At a brief assembly held on Monday morning for Grades K-2 at , a device looking like an old-style phone that is neither high-tech nor computerized still captured the attention of the young audience.
“This is called a Teacher’s Aid and it is going to help you read,” said Audrey LaChance, Secretary of the Coventry Public Education Fund which helped to obtain these aids through a one-page grant.
This was the last assembly for showcasing and distributing 1,000 Teacher’s Aids which are now in all K-2 classrooms of five Coventry public elementary schools. “The Teacher’s Aids were provided for free by a local manufacturer,” Lachance said. “Teachers wrote requests for them at each school and we just wrote up a one-page grant to get approval.”
Made of just two curved pieces of white hollow PVC piping linked together, a
"Phonics Phone" provides instant feedback for a student who speaks into it while reading a book. “It works like a seashell,” said Coventry School Superintendent Michael Convery to the young audience. “You speak into it and you can hear your voice.”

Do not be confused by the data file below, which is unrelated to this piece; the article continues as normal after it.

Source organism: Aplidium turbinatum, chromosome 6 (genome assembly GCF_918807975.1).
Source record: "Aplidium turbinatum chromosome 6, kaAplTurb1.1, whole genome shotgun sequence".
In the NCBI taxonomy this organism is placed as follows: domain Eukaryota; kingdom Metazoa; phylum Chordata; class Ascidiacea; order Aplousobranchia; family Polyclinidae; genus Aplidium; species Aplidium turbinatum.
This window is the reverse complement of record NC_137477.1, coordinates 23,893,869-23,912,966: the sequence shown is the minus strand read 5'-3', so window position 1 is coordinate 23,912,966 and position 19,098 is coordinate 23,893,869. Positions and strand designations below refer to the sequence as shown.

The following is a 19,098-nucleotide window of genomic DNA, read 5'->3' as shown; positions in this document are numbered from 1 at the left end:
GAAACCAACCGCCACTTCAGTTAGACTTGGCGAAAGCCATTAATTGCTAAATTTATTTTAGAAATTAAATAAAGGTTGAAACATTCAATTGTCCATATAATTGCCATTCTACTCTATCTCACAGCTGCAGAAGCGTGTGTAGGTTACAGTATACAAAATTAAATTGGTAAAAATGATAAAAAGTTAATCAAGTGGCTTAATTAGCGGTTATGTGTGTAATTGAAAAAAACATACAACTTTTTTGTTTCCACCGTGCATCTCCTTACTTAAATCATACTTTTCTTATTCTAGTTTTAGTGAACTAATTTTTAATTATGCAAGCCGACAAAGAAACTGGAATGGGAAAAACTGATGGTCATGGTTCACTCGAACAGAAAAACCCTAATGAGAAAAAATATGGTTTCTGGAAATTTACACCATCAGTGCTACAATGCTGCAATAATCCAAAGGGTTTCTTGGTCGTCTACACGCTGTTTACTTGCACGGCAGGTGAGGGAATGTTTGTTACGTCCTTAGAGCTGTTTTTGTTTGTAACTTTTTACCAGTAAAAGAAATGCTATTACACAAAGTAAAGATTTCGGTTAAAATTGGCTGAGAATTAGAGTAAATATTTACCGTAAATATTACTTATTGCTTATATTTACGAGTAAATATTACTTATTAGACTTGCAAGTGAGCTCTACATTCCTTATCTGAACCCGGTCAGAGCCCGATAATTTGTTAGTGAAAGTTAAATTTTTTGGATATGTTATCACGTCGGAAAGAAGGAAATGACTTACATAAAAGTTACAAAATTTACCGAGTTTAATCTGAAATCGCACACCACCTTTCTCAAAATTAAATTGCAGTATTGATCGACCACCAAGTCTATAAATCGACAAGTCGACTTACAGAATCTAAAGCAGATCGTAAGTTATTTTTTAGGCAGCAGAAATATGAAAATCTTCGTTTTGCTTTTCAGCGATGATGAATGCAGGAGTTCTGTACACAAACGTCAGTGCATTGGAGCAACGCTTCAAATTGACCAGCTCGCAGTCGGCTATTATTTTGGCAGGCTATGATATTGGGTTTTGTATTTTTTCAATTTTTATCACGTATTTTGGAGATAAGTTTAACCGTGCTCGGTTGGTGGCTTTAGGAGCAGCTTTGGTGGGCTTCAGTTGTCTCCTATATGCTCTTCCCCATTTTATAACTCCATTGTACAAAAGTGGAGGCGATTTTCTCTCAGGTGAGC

“Very exciting!” said one girl as some students were chosen to help demonstrate how these Teachers’ Aids work.
“This is really for any age,” explained Lachance after the assembly. “It helps someone to pronounce and enunciate words the right way. “It is very helpful for reading fluency. But most students in K-2 are learning how to read and so we thought this would benefit them the most."
"Teachers at purchased them these years ago out of their own money, but we just gave them some new ones,” Lachance added. “But the speech pathologist, reading specialist and ULSS teacher at Tiogue already had them, too.”
“Even if a child is reluctant to read, they might pick up the Teacher’s Aid and that might encourage them to pick up a book and read it afterwards,” said Lisa James, CPEF Vice-President.
Meanwhile, the CPEF continues to conduct a fundraiser, including selling raffle tickets in two separate Dec. 1 drawings for two courtside seats each at a Boston Celtics game.
“Every dollar we raise we give back,” Lachance said of the all-volunteer foundation. “We are looking for a person who could write grants. Our long-range plan is to create an endowment and raise our board member numbers from 9 to 17. We are trying to get the whole community involved.”
“We are trying to encompass every age group, for academics and for extra-curricular activities,” James said. The CPEF recently donated six backboards, rebounding machine and a basketball ‘shooting gun’ at Coventry High School.
For more information, write to P.O. Box 375, Coventry or click here to visit the their Facebook page.